Genesee Valley Organic Community Supported Agriculture

Notes from the Farm -September, 2001

by Elizabeth Henderson

Rains finally brought us relief from the drought. On August 16, 3/4 of an inch fell. On August 19, a heavy downpour filled our rain meter to the 4 inch mark. Three days later, John Gardner, excavating for our irrigation pond in the Fairville Field, struck a gusher only 7 feet below the surface! Water - a lot of water - flooded into the hole John was digging. John and Greg had to set up two pumps working simultaneously to pump the water out of the hole so that John could go on digging. Doug Kraai, who has had a lot of experience with ponds and wells, made the decision to put in a well instead of a pond. John excavated an area the size of a large swimming pool, Greg helped him set a four foot in diameter well head in the center, and then dump trucks filled the hole with gravel. The gravel holding area guarantees a capacity of 5000 gallons of water, but with the rapid recharge rate, the supply of water for irrigation is far greater than the 2000 gallons a day that we need. The waterless misery we suffered this summer will not happen again.

After many trips to the Fairville Field with our truck groaning under the weight of five or six 50 gallon barrels of water, we were able to clean out and mobilize a 500 gallon tank-on-wheels of Doug's. It took one of his large tractors to pull it. He allowed us to pump water from one of his duck ponds to fill the tank. Greg was able to connect the 500 gallon tank directly to our trickle system, so that we could stop watering with hoses. That relieved us of many hours of tedious work watering plant by plant. Greg calculates we transported 13,500 gallons of water. The pond water contained a lot of sediment, which clogged up the filter, so Greg had to monitor the watering closely. Still, it was an improvement. The new well's water is clear, clean, and requires no trucking! Since the weather has continued to be on the dry side, we have been very happy to be able to switch to the well water.

With the rains, I immediately spaded the waiting beds and seeded spinach, kale, collards, arugula, mizuna, bok choi, Chinese cabbage, mustard greens, senposai, cilantro, dill, and tat soi. Those plantings took well, so there will be an ample supply of greens for the fall. Ammie, Rebecca and David took turns seeding cover crops: oats on the beds for next year's early crops, such as onions, spring greens and peas, and rye and hairy vetch for later crops, such as fall broccoli and cauliflower. Because of the long drought, we were not able to plant any buckwheat, our summer cover crop for beds which had spring greens or where we plan to plant garlic. Since we spread the rye, vetch and oat seeds, the weather has continued to be dry, so germination has been slow. A flock of pigeons has been getting fat eating the seed. Fortunately, they miss some of it, and oat, rye and vetch seedlings are starting to appear. The cover crops are important for holding the soil to prevent erosion over the winter and for adding organic matter to the soil to feed our crops for next year.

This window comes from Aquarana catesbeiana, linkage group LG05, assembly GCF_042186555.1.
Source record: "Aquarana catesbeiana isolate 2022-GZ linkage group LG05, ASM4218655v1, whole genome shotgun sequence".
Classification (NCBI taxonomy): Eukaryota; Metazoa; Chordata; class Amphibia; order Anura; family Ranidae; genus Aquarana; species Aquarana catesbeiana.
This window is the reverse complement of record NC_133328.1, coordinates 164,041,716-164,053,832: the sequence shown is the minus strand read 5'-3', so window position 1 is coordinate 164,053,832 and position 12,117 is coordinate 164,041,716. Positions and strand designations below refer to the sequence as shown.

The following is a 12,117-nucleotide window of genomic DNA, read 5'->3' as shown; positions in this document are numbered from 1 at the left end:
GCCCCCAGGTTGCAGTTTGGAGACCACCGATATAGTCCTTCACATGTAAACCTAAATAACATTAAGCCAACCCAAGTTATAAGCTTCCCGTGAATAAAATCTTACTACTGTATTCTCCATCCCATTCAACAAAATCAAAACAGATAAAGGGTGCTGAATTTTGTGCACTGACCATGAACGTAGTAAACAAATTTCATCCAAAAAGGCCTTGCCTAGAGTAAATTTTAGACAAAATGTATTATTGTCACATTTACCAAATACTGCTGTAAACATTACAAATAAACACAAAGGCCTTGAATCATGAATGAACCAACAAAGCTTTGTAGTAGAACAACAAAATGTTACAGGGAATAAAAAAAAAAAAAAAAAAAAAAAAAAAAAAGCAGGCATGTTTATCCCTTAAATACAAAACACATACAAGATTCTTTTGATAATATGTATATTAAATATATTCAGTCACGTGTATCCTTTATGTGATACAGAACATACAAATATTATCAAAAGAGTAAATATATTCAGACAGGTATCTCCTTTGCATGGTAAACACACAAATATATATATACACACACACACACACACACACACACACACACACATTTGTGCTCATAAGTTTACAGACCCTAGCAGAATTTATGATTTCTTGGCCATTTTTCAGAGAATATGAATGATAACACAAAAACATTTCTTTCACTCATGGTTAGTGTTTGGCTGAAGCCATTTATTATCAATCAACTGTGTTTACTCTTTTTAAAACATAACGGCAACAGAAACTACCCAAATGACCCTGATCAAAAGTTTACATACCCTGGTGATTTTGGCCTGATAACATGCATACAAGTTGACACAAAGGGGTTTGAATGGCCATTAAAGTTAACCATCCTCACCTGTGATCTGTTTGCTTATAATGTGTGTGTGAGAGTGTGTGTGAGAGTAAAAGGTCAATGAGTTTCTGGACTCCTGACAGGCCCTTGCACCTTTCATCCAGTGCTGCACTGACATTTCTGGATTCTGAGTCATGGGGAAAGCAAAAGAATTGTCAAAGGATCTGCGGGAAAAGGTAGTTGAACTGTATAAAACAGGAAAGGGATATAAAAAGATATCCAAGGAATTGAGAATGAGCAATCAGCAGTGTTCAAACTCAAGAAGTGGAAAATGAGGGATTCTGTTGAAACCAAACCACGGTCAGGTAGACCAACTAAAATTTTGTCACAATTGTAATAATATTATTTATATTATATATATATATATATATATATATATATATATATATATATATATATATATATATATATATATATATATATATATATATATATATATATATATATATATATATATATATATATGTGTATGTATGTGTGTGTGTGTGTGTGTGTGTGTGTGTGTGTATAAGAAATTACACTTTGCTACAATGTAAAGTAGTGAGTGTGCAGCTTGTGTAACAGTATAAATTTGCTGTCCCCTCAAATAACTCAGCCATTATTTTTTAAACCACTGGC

We have suffered some losses to the heat and the drought. The sweet corn did not grow to its normal size, and many ears did not fill out completely. The red cabbages are mini-sized, as will be the Brussels sprouts. The few surviving parsnips may be woody. Many tomatoes and peppers developed blossom end rot, which makes an ugly black, rotting spot on the blossom end of the fruit. This disorder seems to be common to many farms and gardens in our area. When it finally rained, many tomatoes cracked. A benefit of the dry weather has been a reduction in the numbers of pesky insects like Colorado potato beetles, Mexican bean beetles, and Japanese beetles. But rodents more than made up for what the beetles did not eat. Woodchucks and mice nibbled on peppers in the hoop house. Very few of the beautiful yellow peppers escaped their sharp teeth. Raccoons gorged themselves on sweet corn, undersized though it was. To confound their constant nibbling, we are building a mouse proof cage out of hardware cloth in which to store winter squash for the fall, and we sprayed the cabbage and broccoli plants along the stream with stewed hot peppers mixed with a fish oil sticker-spreader.